Tuesday, November 25, 2014
Watching the news last night left me sad. I am sad for Michael Brown's family. I am sad for good police officers who are given a black eye due to events and actions they have no control over. I am sad for the whole city of Ferguson. I feel sad for the continued divide our nation has about race. This division is amplified by my social media feeds. The majority of my white friends either rejoiced or remained silent when they heard the news of no indictment. The majority of my African American friends were disappointed and discouraged.
On the one hand, I have family and friends who are police officers that work hard every day to protect and serve their community. I am very thankful for their service. On the other hand, I have friends with black children who have legitimate concerns about their safety and the fairness of our legal system. Regardless of how you feel about this particular case, the statistics concerning the justice system and African Americans are staggering. In the U.S., African Americans are incarcerated at nearly six times the rate of whites. White people by far use the most illegal drugs, but African Americans are ten times more likely to be sent to prison for drug offenses. Also, the mounting number of young black men who have been killed unarmed is disturbing.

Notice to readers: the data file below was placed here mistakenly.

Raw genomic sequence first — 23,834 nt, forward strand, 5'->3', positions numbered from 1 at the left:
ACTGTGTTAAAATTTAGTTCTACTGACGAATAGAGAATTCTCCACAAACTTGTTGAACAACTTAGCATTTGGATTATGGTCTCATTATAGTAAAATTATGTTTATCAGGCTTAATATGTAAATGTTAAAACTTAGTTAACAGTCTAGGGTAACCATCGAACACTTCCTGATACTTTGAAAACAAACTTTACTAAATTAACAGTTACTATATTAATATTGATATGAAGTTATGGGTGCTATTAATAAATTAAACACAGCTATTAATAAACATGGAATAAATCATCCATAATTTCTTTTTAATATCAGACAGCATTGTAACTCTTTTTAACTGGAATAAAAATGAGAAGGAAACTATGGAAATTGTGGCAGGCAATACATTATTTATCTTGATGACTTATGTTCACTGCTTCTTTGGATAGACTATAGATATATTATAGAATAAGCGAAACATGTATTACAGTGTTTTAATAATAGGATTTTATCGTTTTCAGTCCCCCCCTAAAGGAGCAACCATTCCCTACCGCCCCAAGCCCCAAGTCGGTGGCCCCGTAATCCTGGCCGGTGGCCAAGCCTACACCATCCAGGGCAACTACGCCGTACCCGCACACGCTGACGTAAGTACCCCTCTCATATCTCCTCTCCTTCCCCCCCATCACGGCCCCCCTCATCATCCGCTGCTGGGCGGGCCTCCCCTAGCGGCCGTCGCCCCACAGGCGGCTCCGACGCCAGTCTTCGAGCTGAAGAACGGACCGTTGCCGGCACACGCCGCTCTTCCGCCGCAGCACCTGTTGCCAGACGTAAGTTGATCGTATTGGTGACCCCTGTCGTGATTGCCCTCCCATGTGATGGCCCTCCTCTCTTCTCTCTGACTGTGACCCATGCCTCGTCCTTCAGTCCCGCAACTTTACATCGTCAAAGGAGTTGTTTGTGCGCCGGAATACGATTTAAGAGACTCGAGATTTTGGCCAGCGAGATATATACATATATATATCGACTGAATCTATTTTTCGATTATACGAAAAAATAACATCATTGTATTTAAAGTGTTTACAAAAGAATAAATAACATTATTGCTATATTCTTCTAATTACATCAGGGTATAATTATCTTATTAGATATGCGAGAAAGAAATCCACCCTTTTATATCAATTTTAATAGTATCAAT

Our son, who we adopted last year, is African American. Right now he is 11 months. He is a chubby, adorable baby that everyone loves. But one day he will become a young man and I fear how people may treat him. In fact, I will even have to talk to him about how people (including law enforcement) may treat him differently due to the color of his skin. I hate that I (and many other families) must have this conversation. Our country has come a long way when it comes to race, but cases like Trayvon Martin and Michael Brown reveal that we still have a long way to go.
We need to pray.
We need to listen and learn.
We need to work for healing and reconciliation.